little difference, as from the nature of the case, what took place before time
must have been in eternity, and besides, the object of proof of an eternal
election is simply to show that it was not dependent on human action, but
simply on the will of God alone.
a. Those which show that
the election took place before man's existence, or
before the world began:
Jer. 1:5: "Before I formed thee in the
belly, I knew thee, and before thou camest forth out of the womb, I
Matt. 25:34: "Then shall the King say
unto them on his right hand, Come, ye blessed of my Father, inherit the
kingdom prepared for you from the foundation of the world."
Eph: 1:4: "Even as he chose us in him
before the foundation of the world."
2 Thess. 2:13: "But we are bound to give
thanks to God alway for you, brethren, beloved of the Lord, for that God
chose you from the beginning unto Salvation in sanctification of the
Spirit and belief of the truth."
Compare also the language used as to the names
written in the Lamb's book of life. Rev. 13:8: "And all that dwell on
the earth shall worship him (that is the beast), every one whose name has
not been written in the book of life of the Lamb that hath been slain from
the foundation of the world."
Rev. 17:8: "And they that dwell on the
earth shall wonder, they whose name hath not been written in the book of
life from the foundation of the world, when they behold the beast how that
he was, and isnot, and shall come."
Referring to the adherents of the Lamb as
persons "with him," it is said in verse 14, "They that are
with him are called and chosen and faithful."
Rev. 21:27: "And there shall in no wise
enter into it anything unclean or he that maketh an abomination and a lie:
but only they which are written in the Lamb's book of life."
b. The passages which
distinctly declare that this, which may be thus inferred to have been an
eternal election, is really such:
Eph. 3:11: "According to the eternal
purpose which he purposed in Christ Jesus our Lord."
2 Tirn. 1:9: "Who saved us, and called us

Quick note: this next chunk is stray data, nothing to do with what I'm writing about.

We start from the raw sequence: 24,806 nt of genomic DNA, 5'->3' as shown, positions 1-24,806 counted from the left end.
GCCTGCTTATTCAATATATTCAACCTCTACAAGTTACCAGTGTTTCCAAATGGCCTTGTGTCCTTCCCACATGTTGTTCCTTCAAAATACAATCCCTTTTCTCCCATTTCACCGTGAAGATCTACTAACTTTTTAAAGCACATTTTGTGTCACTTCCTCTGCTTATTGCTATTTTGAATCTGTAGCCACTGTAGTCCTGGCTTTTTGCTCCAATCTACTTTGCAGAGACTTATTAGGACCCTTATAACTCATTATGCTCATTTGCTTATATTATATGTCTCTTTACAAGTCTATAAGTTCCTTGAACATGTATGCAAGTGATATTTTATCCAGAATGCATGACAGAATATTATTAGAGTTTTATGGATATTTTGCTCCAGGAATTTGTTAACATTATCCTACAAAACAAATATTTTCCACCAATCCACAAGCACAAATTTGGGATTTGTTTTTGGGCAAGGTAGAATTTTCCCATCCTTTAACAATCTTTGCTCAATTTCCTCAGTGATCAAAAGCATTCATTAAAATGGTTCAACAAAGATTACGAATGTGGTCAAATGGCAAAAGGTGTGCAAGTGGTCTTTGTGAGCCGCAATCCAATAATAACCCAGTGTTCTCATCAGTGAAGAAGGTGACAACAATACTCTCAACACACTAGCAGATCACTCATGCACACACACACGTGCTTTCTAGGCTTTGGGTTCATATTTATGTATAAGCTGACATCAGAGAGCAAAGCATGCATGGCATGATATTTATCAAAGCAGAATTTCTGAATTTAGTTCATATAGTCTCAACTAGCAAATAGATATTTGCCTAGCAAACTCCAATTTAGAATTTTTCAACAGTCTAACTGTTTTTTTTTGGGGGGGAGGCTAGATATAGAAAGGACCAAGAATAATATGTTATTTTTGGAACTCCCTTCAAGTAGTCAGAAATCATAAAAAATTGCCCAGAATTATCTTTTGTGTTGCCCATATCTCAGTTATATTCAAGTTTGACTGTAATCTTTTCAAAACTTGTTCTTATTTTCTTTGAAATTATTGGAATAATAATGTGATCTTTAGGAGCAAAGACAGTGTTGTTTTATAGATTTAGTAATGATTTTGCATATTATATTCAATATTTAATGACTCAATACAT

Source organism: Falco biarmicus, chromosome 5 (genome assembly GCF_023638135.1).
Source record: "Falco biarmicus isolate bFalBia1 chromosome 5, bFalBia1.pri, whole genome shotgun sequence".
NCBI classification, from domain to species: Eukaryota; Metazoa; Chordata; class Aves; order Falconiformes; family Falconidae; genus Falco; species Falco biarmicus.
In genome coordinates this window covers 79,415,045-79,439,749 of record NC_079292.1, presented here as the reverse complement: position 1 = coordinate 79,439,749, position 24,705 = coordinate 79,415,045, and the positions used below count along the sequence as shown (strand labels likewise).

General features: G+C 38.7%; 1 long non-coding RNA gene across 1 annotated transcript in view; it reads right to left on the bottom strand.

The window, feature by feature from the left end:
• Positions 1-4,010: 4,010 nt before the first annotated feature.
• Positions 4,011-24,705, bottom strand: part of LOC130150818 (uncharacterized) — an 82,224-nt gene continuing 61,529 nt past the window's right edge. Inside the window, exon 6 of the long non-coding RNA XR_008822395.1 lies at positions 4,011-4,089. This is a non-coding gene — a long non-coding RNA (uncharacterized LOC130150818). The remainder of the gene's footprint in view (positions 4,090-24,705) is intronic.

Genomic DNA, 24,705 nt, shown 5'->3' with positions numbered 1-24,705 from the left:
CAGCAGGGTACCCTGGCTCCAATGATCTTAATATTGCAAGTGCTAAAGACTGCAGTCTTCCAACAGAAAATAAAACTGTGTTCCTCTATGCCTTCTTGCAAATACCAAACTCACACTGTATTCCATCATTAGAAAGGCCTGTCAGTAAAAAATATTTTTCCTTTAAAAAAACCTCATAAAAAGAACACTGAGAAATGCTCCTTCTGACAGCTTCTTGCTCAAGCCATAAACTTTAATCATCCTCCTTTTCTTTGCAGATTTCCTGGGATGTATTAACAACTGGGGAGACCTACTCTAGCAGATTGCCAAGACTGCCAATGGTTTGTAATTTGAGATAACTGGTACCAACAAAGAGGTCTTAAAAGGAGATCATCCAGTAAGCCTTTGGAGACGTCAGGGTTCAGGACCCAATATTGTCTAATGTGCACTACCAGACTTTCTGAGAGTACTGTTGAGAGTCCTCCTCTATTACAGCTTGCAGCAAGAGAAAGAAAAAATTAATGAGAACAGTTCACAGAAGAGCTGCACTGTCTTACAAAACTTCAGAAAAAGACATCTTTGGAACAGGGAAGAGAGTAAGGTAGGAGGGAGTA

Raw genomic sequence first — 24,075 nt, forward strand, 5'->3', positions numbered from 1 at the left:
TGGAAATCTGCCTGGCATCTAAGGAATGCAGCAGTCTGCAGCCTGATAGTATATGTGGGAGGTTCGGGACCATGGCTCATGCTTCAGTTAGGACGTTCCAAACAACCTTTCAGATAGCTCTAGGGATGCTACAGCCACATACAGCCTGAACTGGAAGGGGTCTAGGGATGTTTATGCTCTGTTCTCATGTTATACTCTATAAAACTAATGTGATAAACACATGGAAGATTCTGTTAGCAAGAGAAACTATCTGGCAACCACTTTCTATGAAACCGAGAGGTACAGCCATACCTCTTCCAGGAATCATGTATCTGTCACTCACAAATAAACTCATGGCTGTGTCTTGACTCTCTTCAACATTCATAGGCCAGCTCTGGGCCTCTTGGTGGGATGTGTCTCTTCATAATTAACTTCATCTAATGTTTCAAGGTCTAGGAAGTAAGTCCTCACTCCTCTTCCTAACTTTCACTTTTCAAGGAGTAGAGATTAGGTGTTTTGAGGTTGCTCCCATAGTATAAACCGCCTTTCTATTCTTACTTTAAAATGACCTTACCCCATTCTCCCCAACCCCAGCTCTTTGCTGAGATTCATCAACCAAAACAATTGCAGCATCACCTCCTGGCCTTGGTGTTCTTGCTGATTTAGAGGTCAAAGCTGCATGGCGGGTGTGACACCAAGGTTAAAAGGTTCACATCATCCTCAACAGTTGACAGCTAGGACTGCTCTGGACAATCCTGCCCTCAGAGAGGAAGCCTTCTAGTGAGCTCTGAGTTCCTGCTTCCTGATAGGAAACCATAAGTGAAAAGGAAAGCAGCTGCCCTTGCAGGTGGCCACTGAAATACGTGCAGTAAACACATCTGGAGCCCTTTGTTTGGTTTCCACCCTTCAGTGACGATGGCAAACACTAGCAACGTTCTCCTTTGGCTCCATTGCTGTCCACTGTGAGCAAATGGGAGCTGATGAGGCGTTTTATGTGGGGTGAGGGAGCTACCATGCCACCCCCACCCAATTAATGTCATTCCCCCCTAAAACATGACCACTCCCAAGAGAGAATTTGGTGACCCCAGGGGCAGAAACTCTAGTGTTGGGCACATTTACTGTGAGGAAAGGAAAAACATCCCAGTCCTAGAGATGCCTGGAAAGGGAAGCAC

with a holy calling, not according to our works, but according to his own purpose and grace, which was given us in Christ
Jesus before times eternal."
(3) Election to salvation, and not to mere
external privileges. The next point to beproved is that this is an
election to salvation, and not to mere external privileges. This is proved by
such passages as the following:
John 10:26: "Ye believe not, because ye
are not of my sheep." Verse 27: "My sheep hear my voice, and I
know them, and they follow me."
Rom. -30: "We know
that to them that love God al1 things work together for good, even to them
that are called according to his purpose." Paul now proceeds to tell
who these are. "For whom he foreknew he also
foreordained to be conformed to the image of his Son, that he might be the
first-born among many brethren: and whom he foreordained, them he also
called: and whom he called, them he also justified: and whom he justified,
them he also glorified." This passage shows that foreknowledge
foreordination to holiness, calling, justification, and a state of glory,
are inseparably connected, and hence that the election from which they
proceed is to salvation.
Eph. 1:4-9: This passage speaks of our being
chosen before the foundation of the vorld, "That we should be holy
and without blemish before him in love: having foreordained us unto
adoption as sons through Jesus Christ unto himself, according to the good
pleasure of his will, to the praise of the glory of his grace, which he
freely bestowed on us in the Beloved: in whom we have our redemption
through his blood, the forgiveness of our trespasses, according to the
riches of his grace, which he made to abound toward us in all wisdom and
prudence, having made known unto us the mystery of his will, according to
his good pleasure which he purposed in him."
2 Thess. 2:13: After referring to others who
were to have the same outward privileges, but upon whom God would send
strong delusion, the apostle says in this verse, "For we are bound to
give thanks to God always for you, brethren, beloved of the Lord, for that
God chosen you from the beginning unto salvation" etc.
I Peter 5:10: "The God of all grace who
called you unto his eternal glory in Christ," etc. Here the apostle
is speaking of that effectual calling, which is the result of election,
and tells us that it is a call unto eternal glory.
(4) An election of individuals
and not of classes. This position needs to be explained. It is not denied
that the elect that are to be true believers, and that
true believers are the elect. The character of the elect does not, therefore,
enter into this question. The issue is simply, Does
God choose all who shall believe? and are they as such
his elect? or, Does he choose his elect, and will
they, as such, believe? Is belief the result of God's election, or is God's
election the result of man's faith? Upon this point the proof is very clear: